The Institute of Medicine (IOM) strongly recommends that all breast cancer patients who are ending active treatment have a "survivorship plan." Such a plan should assist patients in moving back to their primary care physician (PCP), provide advice for reducing risk for cancer recurrence or new cancer development, and address the remaining psychosocial challenges and aftereffects of cancer and cancer treatment. However, because oncology providers are usually very busy, a comprehensive plan is often neglected. This has taken on heightened urgency because new standards published by American College of Surgeons (ACS) require evidence of survivorship planning for accreditation beginning in 2015. Polaris Health Directions (Small Business) and the University of Massachusetts Medical School (UMass, Research Institute) have partnered to solve the problem of poor survivorship planning with the Polaris Oncology Survivor Transition (POST) system. The POST will blend input from the oncology team and a patient self-assessment to create versions of a Survivorship Plan for the oncology provider, PCP, and patient. Each version will contain the following components, but the length and specific content will be dictated by the needs of the end-user: (1) a medical history and oncology treatment summary;(2) a medical plan that lists testing and medical appointments for the next 12 months;(3) personally tailored educational information and referrals related to psychosocial and physical functioning, including the option of a faxed referral to mental health provider for those reporting significant distress;(4) recommendations and resource links pertaining to health behaviors that may improve quality of life and reduce the chance of recurrence;and (5) recommendations and referrals for supportive care, including resources to assist with spirituality and financial concerns. Finally, patients will complete updat assessments at follow up oncology appointments, and the Plan will be adjusted based on new information.
The specific aims of Phase 1 are to (1) design and build a prototype of the software, and (2) conduct a field test, refining the prototype iteratively with breast cancer patients and their clinicians until the software meets the target evaluation criteria (n~30). The POST is highly innovative as it will be the first system to produce tailored survivorship plans fuly reflecting IOM and ACS requirements. Furthermore, it will be the first survivorship system to communicate bi-directionally with the EHR, to be driven by both provider and patient input, to allow updates to reflect changes in the patient's condition over time, and to encompass both a medical and a psychosocial summary. Since PCPs currently receive little or no information from the oncology team, the POST's transmission of a Survivorship Plan tailored to meet the PCP's needs is pioneering. The POST's commercialization potential is strong as it can lead to improvements in patient health, help providers perform essential functions more easily and assist organizations in complying with the regulatory standards. Polaris has already established a strong presence in the target market with its distress management product.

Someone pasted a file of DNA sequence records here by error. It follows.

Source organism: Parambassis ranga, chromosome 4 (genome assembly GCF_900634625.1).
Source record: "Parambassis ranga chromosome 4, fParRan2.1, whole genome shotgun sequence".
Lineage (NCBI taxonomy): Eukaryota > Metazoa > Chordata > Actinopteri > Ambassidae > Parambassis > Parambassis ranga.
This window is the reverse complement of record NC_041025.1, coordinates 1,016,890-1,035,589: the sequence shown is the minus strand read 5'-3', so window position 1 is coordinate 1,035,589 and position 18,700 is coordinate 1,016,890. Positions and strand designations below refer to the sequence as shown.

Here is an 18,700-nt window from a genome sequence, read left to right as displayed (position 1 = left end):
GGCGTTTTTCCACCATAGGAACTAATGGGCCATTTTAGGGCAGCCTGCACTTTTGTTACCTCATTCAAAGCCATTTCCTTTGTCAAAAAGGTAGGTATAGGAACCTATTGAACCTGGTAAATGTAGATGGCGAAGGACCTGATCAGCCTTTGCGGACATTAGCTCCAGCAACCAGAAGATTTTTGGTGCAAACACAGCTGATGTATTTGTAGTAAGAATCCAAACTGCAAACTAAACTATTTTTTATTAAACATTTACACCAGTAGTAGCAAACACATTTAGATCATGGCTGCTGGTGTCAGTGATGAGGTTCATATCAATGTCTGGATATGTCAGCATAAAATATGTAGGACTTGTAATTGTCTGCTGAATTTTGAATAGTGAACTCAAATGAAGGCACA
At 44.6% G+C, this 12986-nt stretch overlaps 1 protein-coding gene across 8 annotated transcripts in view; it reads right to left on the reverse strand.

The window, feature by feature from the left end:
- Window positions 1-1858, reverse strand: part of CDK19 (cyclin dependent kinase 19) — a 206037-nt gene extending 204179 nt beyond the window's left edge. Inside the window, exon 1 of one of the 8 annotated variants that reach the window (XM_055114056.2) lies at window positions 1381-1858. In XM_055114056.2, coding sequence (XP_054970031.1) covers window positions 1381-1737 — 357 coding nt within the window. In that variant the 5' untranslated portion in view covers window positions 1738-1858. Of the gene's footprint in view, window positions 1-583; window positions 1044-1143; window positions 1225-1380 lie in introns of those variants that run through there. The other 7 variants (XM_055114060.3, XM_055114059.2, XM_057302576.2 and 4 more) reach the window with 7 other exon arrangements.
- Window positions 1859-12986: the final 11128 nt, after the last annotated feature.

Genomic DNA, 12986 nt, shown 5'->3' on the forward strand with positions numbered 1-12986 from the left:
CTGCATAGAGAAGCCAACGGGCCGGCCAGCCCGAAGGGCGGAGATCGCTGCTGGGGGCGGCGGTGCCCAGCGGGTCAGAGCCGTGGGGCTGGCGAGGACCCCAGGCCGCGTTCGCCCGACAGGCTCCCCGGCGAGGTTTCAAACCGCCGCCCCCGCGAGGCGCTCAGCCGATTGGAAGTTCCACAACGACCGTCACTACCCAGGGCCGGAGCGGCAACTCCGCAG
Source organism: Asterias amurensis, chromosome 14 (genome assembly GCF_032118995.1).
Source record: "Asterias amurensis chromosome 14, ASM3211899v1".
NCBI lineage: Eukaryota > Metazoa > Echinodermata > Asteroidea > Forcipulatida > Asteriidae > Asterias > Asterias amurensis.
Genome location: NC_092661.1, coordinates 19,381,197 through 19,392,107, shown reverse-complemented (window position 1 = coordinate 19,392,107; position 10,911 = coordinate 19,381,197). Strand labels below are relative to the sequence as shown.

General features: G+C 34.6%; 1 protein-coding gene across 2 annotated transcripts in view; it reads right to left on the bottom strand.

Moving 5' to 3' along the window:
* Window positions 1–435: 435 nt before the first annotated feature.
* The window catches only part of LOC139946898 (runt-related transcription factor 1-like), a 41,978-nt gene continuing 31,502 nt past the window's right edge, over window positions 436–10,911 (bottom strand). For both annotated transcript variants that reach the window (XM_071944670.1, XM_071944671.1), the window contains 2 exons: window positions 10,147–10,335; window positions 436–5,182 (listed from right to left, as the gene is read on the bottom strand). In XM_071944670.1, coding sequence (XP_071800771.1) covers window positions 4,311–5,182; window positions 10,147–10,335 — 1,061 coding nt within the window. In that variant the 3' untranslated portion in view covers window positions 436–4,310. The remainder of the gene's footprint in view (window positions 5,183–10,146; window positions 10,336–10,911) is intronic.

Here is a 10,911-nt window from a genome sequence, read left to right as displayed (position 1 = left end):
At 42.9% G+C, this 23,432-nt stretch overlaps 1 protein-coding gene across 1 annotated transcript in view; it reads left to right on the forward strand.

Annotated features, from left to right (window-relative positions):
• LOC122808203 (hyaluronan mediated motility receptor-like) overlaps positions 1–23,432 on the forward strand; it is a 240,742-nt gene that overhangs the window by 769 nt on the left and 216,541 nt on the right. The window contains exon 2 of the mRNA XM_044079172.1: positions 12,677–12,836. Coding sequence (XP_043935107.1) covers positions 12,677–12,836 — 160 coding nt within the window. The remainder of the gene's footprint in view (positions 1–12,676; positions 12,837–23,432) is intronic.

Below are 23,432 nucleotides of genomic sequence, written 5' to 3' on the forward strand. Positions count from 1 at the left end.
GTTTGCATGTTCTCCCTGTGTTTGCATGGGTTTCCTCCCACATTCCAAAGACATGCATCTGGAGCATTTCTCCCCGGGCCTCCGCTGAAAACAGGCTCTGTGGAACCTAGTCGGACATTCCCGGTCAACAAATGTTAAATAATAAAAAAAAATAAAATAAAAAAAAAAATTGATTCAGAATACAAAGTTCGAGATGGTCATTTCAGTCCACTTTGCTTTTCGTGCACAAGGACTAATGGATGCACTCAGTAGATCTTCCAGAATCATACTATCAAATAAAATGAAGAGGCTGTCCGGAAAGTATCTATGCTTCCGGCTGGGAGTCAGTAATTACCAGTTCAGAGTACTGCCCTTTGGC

The POST's public health impact is likely to be substantial because it will improve cancer survivorship planning, which is currently an important deficiency in cancer care recognized by the Institute of Medicine and the American College of Surgeons. The POST will have many potential benefits for patients such as: (1) improved long-term health outcomes, including reduced morbidity and mortality;(2) improved psychosocial outcomes and quality of life;(3) smoother transitions back into old and new life roles;and (4) improved continuity and coordination of care between providers. The POST's influence will reach beyond the patients it directly serves;it will help move forward the emerging science that seeks to understand how to optimally design and implement survivorship planning within complicated systems and communities.